Returning service: tennis and bipolar
I’ve been in love with tennis since the age of 10. It’s my passion, my life and my career — I’ve been the head tennis coach at Brooklands Sports Club in Sale since 2009.
I’ve also lived with bipolar for the last 12 years, but was only diagnosed three years ago during a particularly crippling bout of depression. I was at my very lowest point and came close to suicide several times.
Prior to being diagnosed, my symptoms were on occasion manageable, and sometimes they weren’t. When I was feeling low, I self‐medicated. I knew this was a poor idea at the time, but it seemed to be the only way that I could make the feelings disappear for a few hours – a very welcome break, but they soon returned the next day with a vengeance.
When I was in the realms of stability but still suffering from symptoms, my coping mechanism was to throw myself into exercise. On reflection, I over‐exercised back then, and possibly burnt myself out physically. I learnt to keep a keen eye on the amount of exercise done and the energy expended. However – the positive benefits of sport and exercise far outweigh the negatives.
Since my diagnosis I’ve taken different medication. I started with a combination of an antipsychotic and an antidepressant (Quetiapine and Fluoxetine), but with a change of psychiatrist, I’m now taking lithium, which has given me the longest period of mental stability over the last six years, and a very positive outlook on life and excitement for the future.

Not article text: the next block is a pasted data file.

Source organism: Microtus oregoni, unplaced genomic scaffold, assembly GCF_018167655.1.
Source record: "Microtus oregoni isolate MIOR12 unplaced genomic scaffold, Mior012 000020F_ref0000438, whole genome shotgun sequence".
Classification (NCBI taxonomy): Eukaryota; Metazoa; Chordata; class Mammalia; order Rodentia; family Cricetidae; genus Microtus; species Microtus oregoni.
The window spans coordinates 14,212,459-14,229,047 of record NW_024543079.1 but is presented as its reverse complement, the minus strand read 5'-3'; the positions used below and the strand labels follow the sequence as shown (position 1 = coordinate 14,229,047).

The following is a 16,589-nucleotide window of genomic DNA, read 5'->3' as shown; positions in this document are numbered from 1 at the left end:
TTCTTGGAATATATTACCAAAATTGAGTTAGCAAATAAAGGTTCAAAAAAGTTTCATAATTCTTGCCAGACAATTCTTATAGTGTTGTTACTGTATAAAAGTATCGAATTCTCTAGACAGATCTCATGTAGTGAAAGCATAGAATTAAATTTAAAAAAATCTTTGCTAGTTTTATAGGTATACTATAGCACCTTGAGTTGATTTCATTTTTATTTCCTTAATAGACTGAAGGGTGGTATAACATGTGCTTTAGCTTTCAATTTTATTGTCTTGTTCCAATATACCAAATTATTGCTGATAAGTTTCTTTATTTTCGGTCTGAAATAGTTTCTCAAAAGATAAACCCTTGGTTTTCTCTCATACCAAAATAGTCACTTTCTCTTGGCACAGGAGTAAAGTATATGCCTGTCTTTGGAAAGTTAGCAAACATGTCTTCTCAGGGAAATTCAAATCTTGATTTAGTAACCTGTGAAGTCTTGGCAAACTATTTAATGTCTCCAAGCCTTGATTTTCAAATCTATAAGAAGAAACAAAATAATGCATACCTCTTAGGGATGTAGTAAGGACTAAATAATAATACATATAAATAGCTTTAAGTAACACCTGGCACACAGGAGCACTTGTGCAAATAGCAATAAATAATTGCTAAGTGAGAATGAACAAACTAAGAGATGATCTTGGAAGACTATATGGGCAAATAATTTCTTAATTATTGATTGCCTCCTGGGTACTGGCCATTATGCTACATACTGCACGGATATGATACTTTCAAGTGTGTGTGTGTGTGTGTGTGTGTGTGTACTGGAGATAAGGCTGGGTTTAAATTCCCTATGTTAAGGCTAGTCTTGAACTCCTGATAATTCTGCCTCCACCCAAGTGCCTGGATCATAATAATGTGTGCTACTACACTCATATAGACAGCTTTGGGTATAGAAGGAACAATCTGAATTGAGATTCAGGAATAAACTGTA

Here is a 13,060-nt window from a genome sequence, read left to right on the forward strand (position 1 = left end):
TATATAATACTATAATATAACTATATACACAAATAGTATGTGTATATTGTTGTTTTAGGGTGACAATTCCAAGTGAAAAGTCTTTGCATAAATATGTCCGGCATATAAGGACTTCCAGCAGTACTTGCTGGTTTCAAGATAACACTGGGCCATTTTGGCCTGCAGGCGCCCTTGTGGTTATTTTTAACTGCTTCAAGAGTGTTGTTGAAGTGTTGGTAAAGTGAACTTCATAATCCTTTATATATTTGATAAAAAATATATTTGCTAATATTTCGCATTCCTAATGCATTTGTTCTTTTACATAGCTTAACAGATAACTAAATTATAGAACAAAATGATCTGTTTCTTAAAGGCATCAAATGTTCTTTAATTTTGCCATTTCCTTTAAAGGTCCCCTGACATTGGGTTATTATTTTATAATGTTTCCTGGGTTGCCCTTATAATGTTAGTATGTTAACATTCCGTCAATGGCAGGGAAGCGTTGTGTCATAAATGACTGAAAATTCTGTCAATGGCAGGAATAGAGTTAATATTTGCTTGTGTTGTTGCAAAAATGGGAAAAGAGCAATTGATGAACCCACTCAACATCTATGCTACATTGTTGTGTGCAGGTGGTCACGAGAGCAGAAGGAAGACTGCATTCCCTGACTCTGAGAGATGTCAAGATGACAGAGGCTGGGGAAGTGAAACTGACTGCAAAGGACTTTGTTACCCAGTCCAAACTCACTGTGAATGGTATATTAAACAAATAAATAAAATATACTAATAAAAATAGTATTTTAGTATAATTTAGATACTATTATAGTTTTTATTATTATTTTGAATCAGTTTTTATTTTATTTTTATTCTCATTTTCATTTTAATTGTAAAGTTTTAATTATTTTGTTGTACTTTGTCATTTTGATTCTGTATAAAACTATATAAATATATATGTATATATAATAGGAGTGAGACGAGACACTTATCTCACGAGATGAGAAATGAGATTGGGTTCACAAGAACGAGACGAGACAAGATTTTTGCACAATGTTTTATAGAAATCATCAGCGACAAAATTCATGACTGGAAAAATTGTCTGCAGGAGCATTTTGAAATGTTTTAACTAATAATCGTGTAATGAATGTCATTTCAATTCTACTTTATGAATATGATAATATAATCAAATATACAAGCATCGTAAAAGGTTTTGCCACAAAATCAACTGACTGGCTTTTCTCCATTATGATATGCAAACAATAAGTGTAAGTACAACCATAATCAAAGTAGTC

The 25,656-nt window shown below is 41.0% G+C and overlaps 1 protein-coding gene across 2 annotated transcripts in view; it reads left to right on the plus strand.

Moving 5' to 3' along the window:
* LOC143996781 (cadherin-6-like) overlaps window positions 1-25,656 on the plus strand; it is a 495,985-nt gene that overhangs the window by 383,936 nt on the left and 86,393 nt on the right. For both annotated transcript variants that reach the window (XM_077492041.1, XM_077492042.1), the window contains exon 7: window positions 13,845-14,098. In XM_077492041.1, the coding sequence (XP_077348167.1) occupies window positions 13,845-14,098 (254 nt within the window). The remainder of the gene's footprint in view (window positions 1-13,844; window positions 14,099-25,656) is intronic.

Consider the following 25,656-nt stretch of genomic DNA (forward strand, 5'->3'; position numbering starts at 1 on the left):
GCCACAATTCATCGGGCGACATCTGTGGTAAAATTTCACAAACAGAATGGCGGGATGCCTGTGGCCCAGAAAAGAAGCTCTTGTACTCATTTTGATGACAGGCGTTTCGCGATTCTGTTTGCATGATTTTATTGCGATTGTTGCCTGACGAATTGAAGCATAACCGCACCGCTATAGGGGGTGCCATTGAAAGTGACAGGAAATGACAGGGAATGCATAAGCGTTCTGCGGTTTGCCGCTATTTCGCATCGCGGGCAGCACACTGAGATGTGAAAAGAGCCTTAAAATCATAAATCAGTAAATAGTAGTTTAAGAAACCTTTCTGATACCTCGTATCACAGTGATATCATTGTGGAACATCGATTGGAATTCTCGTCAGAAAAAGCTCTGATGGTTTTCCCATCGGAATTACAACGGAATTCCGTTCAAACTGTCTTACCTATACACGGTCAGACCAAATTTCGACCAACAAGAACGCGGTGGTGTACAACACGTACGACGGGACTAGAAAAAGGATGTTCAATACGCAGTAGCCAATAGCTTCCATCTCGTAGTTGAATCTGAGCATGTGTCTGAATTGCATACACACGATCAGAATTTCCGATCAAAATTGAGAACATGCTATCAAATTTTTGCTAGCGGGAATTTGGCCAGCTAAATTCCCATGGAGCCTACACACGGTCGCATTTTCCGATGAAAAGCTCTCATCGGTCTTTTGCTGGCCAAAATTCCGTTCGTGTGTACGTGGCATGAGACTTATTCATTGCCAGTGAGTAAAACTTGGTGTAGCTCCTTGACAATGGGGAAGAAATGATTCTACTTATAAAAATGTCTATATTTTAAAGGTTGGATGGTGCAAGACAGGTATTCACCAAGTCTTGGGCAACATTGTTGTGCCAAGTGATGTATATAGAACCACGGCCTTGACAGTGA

Sport and exercise have had a big role to play. Being active makes your body release endorphins, our natural, mood‐lifting chemicals. Endorphins restrict the body’s pain signal transmission, and they create a feeling of euphoria, commonly known to us as ‘happiness’ :-). So every time you go for a run, swim, row, walk or gym session, you are quite literally giving your body and brain a better chance to feel much better.
Exercise is not a cure‐all for mental health problems, but it can go a long way towards helping you maintain control of symptoms – certainly depressive symptoms.
I’ve received a huge amount of support from the Lawn Tennis Association – they’re the people who run the sport in the UK – and everybody connected with my club. My openness has also prompted several people to talk to me about their own mental health problems that I was not previously aware of – powerful stuff! Being able to talk about mental health is just the start and often helps considerably.
How tennis can help:
- You’ll get a good cardio workout, which can be a great stress buster
- Tennis is a social sport so ask a friend to be your partner
- Joining a club can be a great way to make new friends
- It’s popular too, so you should be able to find a court at your local park that won’t cost the earth